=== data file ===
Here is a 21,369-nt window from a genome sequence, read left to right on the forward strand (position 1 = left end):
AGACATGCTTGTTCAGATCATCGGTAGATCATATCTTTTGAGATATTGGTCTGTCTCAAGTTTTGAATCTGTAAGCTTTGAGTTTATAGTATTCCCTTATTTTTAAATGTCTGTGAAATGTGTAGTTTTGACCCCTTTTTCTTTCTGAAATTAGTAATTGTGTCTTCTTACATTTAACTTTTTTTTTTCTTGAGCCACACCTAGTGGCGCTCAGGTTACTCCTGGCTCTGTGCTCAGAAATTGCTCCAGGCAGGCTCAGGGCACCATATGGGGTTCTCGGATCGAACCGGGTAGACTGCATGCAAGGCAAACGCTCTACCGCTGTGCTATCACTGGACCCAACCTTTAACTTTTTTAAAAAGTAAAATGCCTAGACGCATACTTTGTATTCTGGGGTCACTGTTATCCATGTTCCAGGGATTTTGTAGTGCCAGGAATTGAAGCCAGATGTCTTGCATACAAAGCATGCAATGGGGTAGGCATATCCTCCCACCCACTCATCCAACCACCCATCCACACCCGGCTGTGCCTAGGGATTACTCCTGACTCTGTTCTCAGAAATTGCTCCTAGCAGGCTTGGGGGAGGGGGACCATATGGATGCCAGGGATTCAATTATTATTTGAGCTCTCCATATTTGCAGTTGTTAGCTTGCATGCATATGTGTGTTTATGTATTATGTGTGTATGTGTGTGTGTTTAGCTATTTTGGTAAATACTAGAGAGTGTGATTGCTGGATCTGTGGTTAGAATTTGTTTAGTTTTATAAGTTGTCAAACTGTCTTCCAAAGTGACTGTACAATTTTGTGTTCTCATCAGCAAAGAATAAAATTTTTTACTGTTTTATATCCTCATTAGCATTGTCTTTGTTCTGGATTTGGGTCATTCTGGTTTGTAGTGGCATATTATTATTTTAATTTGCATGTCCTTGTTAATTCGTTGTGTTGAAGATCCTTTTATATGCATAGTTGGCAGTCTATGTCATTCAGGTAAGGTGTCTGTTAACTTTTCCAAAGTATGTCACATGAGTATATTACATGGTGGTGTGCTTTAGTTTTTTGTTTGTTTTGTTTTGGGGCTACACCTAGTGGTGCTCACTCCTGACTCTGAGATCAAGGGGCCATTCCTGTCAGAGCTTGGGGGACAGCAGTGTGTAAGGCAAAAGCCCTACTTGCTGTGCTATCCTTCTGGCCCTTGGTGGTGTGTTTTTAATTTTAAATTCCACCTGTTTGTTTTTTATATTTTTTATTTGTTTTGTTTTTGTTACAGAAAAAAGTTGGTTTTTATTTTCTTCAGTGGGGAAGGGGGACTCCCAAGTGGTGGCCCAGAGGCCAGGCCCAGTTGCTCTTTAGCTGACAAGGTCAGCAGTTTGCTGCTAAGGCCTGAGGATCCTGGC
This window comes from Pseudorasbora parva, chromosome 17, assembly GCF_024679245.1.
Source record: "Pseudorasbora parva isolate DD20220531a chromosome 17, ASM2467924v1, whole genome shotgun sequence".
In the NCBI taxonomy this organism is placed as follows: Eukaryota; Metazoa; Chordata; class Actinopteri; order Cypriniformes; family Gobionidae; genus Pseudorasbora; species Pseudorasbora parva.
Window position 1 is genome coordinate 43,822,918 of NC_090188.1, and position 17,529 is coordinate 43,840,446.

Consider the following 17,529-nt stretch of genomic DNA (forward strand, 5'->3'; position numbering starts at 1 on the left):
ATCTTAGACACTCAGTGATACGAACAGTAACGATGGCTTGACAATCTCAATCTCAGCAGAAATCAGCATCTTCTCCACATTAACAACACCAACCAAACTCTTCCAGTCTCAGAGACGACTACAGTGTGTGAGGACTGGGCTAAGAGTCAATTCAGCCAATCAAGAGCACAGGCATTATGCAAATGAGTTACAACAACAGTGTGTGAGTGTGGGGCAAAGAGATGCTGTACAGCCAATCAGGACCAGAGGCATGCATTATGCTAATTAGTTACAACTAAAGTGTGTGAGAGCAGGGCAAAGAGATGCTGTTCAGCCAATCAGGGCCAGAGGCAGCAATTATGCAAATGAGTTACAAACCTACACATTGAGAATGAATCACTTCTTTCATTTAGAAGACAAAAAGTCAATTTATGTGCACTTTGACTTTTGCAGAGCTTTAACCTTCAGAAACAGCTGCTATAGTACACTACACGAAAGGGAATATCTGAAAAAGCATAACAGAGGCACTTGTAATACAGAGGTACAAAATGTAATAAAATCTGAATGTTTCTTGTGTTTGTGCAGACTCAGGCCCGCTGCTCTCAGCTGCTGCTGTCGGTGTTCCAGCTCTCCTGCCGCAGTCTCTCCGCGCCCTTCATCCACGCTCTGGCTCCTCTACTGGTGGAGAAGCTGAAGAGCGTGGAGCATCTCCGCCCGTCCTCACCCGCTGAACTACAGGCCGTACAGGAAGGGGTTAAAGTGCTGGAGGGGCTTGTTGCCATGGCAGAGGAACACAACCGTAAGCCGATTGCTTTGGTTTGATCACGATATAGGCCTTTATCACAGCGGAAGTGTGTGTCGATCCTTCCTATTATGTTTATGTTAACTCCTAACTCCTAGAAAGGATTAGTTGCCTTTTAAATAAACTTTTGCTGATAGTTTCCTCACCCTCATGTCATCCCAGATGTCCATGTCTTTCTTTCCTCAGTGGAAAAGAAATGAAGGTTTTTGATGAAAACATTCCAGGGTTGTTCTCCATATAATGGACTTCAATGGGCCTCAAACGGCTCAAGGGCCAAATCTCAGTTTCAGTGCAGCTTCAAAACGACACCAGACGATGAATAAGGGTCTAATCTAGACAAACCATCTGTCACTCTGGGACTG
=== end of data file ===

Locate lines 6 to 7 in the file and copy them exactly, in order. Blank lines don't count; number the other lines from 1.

Window position 1 is genome coordinate 43,822,918 of NC_090188.1, and position 17,529 is coordinate 43,840,446.

Consider the following 17,529-nt stretch of genomic DNA (forward strand, 5'->3'; position numbering starts at 1 on the left):